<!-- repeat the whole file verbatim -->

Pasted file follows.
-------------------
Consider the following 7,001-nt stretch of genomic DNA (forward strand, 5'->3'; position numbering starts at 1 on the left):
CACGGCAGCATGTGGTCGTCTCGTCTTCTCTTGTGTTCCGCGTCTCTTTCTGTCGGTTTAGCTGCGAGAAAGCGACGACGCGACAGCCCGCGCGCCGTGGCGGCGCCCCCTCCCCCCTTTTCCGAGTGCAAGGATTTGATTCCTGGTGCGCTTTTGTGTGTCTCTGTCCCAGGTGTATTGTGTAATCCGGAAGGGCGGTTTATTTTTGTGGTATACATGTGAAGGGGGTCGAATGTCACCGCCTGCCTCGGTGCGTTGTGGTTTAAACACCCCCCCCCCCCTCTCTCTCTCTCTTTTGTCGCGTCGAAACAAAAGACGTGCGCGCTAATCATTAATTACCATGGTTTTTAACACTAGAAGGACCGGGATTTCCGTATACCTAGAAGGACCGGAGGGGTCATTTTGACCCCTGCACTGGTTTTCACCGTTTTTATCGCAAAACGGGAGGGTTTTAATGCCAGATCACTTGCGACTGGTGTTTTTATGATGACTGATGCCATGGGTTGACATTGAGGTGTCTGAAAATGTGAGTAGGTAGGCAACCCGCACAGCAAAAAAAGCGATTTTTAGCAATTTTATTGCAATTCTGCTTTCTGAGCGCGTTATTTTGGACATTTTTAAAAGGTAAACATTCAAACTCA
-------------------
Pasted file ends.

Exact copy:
Consider the following 7,001-nt stretch of genomic DNA (forward strand, 5'->3'; position numbering starts at 1 on the left):
CACGGCAGCATGTGGTCGTCTCGTCTTCTCTTGTGTTCCGCGTCTCTTTCTGTCGGTTTAGCTGCGAGAAAGCGACGACGCGACAGCCCGCGCGCCGTGGCGGCGCCCCCTCCCCCCTTTTCCGAGTGCAAGGATTTGATTCCTGGTGCGCTTTTGTGTGTCTCTGTCCCAGGTGTATTGTGTAATCCGGAAGGGCGGTTTATTTTTGTGGTATACATGTGAAGGGGGTCGAATGTCACCGCCTGCCTCGGTGCGTTGTGGTTTAAACACCCCCCCCCCCCTCTCTCTCTCTCTTTTGTCGCGTCGAAACAAAAGACGTGCGCGCTAATCATTAATTACCATGGTTTTTAACACTAGAAGGACCGGGATTTCCGTATACCTAGAAGGACCGGAGGGGTCATTTTGACCCCTGCACTGGTTTTCACCGTTTTTATCGCAAAACGGGAGGGTTTTAATGCCAGATCACTTGCGACTGGTGTTTTTATGATGACTGATGCCATGGGTTGACATTGAGGTGTCTGAAAATGTGAGTAGGTAGGCAACCCGCACAGCAAAAAAAGCGATTTTTAGCAATTTTATTGCAATTCTGCTTTCTGAGCGCGTTATTTTGGACATTTTTAAAAGGTAAACATTCAAACTCA